VATICAN CITY (Reuters) - Pope Francis wants Chile’s bishops to owe up to the “devastating wounds” inflicted on the Church’s credibility by a cover-up of clergy sexual abuse, serving notice that his coming meetings with them will be blunt.
The pope’s unequivocal stand was made clear in a stern Vatican statement on Saturday, ahead of a visit next week by Chilean bishops who Francis summoned for an explanation of why he was misinformed about the extent of the scandal.
The statement said the pope believed there was a need “to deeply examine the causes and consequences, as well as the mechanisms, that in some cases led to cover-ups and grave omissions regarding the victims”.
In a dramatic U-turn last month, Pope Francis said in a letter to the bishops that he had made “grave mistakes” in the handling of the sexual abuse crisis because he had been misinformed.
The letter followed a Vatican investigation into Bishop Juan Barros, who was appointed by the pope in 2015 despite allegations that he had covered up sexual abuse of minors by his mentor, Father Fernando Karadima. Barros has said he was unaware of any wrongdoing.
During his trip to Chile in January, the pope said he had no proof against Barros, believed he was innocent and that accusations against him were “slander” until proven otherwise.
The statement prompted an uproar among Chileans.
Days after he returned to the Vatican, the pope, citing unspecified new information he had received, did a turnaround and sent the Vatican’s most respected sexual abuse investigator, Archbishop Charles Scicluna of Malta, to investigate.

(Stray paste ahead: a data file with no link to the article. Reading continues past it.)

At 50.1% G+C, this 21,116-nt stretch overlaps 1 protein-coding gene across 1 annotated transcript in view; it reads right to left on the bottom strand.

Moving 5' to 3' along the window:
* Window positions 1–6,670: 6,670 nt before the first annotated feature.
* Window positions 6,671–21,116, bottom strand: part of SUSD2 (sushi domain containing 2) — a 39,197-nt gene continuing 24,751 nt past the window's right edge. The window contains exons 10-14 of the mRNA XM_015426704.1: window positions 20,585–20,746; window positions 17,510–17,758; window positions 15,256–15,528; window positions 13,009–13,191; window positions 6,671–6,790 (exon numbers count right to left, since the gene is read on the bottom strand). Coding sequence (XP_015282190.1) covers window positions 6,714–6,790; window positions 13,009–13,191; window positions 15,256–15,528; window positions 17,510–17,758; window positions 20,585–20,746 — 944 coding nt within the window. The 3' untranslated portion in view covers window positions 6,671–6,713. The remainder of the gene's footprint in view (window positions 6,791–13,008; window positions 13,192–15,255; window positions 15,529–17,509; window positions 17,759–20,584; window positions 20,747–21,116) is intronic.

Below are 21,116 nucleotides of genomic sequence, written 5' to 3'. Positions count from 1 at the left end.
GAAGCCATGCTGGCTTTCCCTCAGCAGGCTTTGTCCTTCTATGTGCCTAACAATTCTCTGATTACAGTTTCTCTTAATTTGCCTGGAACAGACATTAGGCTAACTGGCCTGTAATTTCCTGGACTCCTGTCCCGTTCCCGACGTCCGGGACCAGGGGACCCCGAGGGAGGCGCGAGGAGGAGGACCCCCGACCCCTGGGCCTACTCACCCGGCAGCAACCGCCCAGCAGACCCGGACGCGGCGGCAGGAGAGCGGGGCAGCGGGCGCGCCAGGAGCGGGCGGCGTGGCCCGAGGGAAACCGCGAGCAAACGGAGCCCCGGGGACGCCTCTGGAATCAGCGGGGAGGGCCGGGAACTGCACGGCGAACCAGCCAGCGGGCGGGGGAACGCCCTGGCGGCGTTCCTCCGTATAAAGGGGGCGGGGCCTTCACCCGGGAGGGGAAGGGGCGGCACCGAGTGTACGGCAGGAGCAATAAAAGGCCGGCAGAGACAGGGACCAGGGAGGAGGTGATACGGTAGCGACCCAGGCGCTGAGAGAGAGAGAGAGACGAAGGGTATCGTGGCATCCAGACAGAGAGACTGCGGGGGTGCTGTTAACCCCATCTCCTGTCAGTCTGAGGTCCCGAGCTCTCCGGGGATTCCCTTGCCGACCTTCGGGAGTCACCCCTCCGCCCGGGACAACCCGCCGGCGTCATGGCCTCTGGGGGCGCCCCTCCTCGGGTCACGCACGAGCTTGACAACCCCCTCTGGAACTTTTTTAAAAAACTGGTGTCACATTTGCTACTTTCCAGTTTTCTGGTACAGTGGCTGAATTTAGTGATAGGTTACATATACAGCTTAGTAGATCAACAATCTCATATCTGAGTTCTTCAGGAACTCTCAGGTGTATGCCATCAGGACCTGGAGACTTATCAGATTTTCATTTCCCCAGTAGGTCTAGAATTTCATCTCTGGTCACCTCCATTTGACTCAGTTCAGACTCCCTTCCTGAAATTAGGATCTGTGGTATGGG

Saturday’s Vatican statement said the pope expected the bishops to be “docile and humble” at the meetings in order to determine “collective and individual responsibility for these devastating wounds” and implement long-lasting changes to avoid a repeat of abuse.
“It is fundamental to re-establish trust in the Church,” the statement said. Polls in Chile show that the credibility of the Church there has plummeted because of the scandal.
Barros is expected to be among the 31 active bishops and two retired bishops at the May 15-17 closed-door meetings.
However, a key figure in the scandal, Cardinal Javier Errazuriz, a retired archbishop of Santiago who is one of nine cardinals from around the world who make up a papal advisory panel on general affairs, will be absent for personal reasons, Chile’s La Tercera paper quoted him as saying.
Abuse survivors have accused Errazuriz of discrediting victims and not investigating their cases. He has denied any wrongdoing.
Last month, Francis held four days of meetings with Juan Carlos Cruz, James Hamilton and Jose Andres Murillo, three men who were abused by Karadima when they were teenagers in Santiago.
Karadima was found guilty in a Vatican investigation in 2011 of abusing boys in Santiago in the 1970s and 1980s. But he never faced civilian justice because of the statute of limitations.
Now 87 and living in a nursing home in Chile, Karadima has always denied the allegations.
Reporting by Philip Pullella; Editing by Clelia Oziel